If you’ve been living under a rock, you may have heard of Korean cars winning a whole lot of accolades around the world. One of them is the Kia Niro crossover, which recently bagged the 2023 Women’s World Car of the Year, and is also in contention for the 2023 World Car of the Year award.
Unveiled at the 2022 New York International Auto Show, we got a chance to take a closer look at the latest iteration at the 2023 Seoul Mobility Show.
Specifically, this is the Niro EV, the battery-electric variant of the vehicle, but all of them look more or less the same.
Sporting a futuristic design directly lifted from the 2019 HabaNiro concept, it’s a subcompact crossover that has a few quirky design touches to separate it from the rest of the crowd, including contrasting C-pillars that seamlessly mesh with the boomerang taillights. All of it rides on 17-inch wheels, but you can also specify it with different designs and 18-inch wheels.
The interior is a swoopy yet understated affair with features lifted from the EV6‘s layout: a two-tone, black-and-white cabin with leather upholstery (for this specification); a two-spoke steering wheel; a center console with a rotary gear selector; switchable touch controls for the climate control/media; ambient lighting; and dual 10.25-inch displays.
It doesn’t ride on the Electric Global Modular Platform (E-GMP), but uses the third-generation K platform. Because of the flat floor thanks to the EV underpinnings, there is a breadth of space for second-row passengers. It can carry a lot of cargo, too. You can find 20L under the front trunk and 475L within the rear cargo area.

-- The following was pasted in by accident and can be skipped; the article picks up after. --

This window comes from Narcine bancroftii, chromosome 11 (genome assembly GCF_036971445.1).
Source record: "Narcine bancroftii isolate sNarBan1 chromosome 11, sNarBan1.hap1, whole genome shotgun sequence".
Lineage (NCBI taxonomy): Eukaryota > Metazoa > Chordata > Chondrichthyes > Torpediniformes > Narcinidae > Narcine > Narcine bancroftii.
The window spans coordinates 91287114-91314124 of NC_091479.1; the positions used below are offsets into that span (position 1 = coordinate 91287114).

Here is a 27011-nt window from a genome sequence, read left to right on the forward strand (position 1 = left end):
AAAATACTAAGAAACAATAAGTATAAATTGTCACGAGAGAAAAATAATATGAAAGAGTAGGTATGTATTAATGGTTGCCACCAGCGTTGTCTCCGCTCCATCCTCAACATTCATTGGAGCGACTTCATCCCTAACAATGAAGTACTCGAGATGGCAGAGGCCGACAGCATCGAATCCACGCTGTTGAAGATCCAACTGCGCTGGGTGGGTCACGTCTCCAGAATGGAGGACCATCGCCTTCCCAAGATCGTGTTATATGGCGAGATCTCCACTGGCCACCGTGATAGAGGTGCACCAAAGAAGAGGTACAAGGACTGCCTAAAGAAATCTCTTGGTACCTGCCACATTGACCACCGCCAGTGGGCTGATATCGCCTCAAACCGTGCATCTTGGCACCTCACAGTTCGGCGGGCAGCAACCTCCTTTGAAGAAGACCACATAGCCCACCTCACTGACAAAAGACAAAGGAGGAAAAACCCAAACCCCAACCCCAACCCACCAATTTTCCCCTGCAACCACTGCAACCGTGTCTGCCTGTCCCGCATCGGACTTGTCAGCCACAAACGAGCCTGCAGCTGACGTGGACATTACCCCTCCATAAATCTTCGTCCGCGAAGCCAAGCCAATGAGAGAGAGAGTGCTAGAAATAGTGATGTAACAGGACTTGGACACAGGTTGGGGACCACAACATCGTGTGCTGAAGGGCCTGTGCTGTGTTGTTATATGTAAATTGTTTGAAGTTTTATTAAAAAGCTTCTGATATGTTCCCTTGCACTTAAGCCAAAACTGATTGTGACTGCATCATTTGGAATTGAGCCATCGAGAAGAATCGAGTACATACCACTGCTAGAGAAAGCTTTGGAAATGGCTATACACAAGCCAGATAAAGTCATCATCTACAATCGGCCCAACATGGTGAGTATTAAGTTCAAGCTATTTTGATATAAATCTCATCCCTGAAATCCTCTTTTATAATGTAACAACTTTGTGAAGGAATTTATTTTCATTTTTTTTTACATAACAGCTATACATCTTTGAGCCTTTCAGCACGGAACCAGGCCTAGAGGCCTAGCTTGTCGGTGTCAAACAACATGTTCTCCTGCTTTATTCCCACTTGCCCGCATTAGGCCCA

It has a single electric motor with a power output of 150kW and 255Nm. It isn’t the most powerful setup, with the 0-100km/h sprint taking 7.8 seconds, but it allows the 64.8kWh battery to eke out up to 460km of range. It can be charged from 10% to 80% in 43 minutes with a DC rapid charger.
For Korea, they also have it available in a purpose-built vehicle (PBV) variant called the Niro Plus. Based on the last-generation Niro, it has been lengthened by 10mm and is taller by 80mm. It also benefits from increased interior space thanks to slimmer structures, seats, and door trims.
It’s available in BEV, PHEV, and hybrid forms. Korea has a taxi-specific model, but there is also a non-taxi variant that is being offered in other select countries. Should Kia Philippines bring both of these versions to our market?